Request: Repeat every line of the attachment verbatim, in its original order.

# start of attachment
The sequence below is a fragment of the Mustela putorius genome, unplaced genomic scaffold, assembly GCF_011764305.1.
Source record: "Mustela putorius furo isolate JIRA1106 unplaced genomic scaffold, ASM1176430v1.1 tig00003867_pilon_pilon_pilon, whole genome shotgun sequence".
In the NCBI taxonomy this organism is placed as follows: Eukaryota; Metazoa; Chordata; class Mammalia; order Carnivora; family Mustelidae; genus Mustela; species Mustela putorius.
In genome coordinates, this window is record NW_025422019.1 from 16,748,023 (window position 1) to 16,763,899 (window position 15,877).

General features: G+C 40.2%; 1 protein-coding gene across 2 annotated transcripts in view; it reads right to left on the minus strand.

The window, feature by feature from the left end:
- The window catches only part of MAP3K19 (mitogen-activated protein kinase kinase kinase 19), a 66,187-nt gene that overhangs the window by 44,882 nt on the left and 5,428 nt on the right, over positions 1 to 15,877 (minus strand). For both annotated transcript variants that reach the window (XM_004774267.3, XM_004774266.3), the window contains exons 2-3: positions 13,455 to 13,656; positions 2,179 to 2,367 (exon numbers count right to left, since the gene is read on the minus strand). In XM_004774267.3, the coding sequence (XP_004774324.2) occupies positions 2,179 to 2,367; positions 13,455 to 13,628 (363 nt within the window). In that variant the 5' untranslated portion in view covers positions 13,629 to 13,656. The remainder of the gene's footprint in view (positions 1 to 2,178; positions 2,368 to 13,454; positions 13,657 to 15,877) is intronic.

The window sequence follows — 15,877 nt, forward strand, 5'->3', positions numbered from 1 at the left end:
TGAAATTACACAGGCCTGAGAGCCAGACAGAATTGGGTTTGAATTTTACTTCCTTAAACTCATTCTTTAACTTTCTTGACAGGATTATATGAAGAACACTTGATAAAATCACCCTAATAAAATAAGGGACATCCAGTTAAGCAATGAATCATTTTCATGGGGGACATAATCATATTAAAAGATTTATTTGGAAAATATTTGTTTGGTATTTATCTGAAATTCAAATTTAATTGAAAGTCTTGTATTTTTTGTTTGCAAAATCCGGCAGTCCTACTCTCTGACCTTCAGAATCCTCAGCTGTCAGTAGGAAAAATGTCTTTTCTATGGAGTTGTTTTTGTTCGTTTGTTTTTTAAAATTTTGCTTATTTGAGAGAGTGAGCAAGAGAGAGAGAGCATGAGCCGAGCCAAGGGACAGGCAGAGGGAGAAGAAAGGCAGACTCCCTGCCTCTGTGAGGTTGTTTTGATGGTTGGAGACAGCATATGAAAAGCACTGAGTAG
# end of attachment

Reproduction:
The sequence below is a fragment of the Mustela putorius genome, unplaced genomic scaffold, assembly GCF_011764305.1.
Source record: "Mustela putorius furo isolate JIRA1106 unplaced genomic scaffold, ASM1176430v1.1 tig00003867_pilon_pilon_pilon, whole genome shotgun sequence".
In the NCBI taxonomy this organism is placed as follows: Eukaryota; Metazoa; Chordata; class Mammalia; order Carnivora; family Mustelidae; genus Mustela; species Mustela putorius.
In genome coordinates, this window is record NW_025422019.1 from 16,748,023 (window position 1) to 16,763,899 (window position 15,877).

General features: G+C 40.2%; 1 protein-coding gene across 2 annotated transcripts in view; it reads right to left on the minus strand.

The window, feature by feature from the left end:
- The window catches only part of MAP3K19 (mitogen-activated protein kinase kinase kinase 19), a 66,187-nt gene that overhangs the window by 44,882 nt on the left and 5,428 nt on the right, over positions 1 to 15,877 (minus strand). For both annotated transcript variants that reach the window (XM_004774267.3, XM_004774266.3), the window contains exons 2-3: positions 13,455 to 13,656; positions 2,179 to 2,367 (exon numbers count right to left, since the gene is read on the minus strand). In XM_004774267.3, the coding sequence (XP_004774324.2) occupies positions 2,179 to 2,367; positions 13,455 to 13,628 (363 nt within the window). In that variant the 5' untranslated portion in view covers positions 13,629 to 13,656. The remainder of the gene's footprint in view (positions 1 to 2,178; positions 2,368 to 13,454; positions 13,657 to 15,877) is intronic.

The window sequence follows — 15,877 nt, forward strand, 5'->3', positions numbered from 1 at the left end:
TGAAATTACACAGGCCTGAGAGCCAGACAGAATTGGGTTTGAATTTTACTTCCTTAAACTCATTCTTTAACTTTCTTGACAGGATTATATGAAGAACACTTGATAAAATCACCCTAATAAAATAAGGGACATCCAGTTAAGCAATGAATCATTTTCATGGGGGACATAATCATATTAAAAGATTTATTTGGAAAATATTTGTTTGGTATTTATCTGAAATTCAAATTTAATTGAAAGTCTTGTATTTTTTGTTTGCAAAATCCGGCAGTCCTACTCTCTGACCTTCAGAATCCTCAGCTGTCAGTAGGAAAAATGTCTTTTCTATGGAGTTGTTTTTGTTCGTTTGTTTTTTAAAATTTTGCTTATTTGAGAGAGTGAGCAAGAGAGAGAGAGCATGAGCCGAGCCAAGGGACAGGCAGAGGGAGAAGAAAGGCAGACTCCCTGCCTCTGTGAGGTTGTTTTGATGGTTGGAGACAGCATATGAAAAGCACTGAGTAG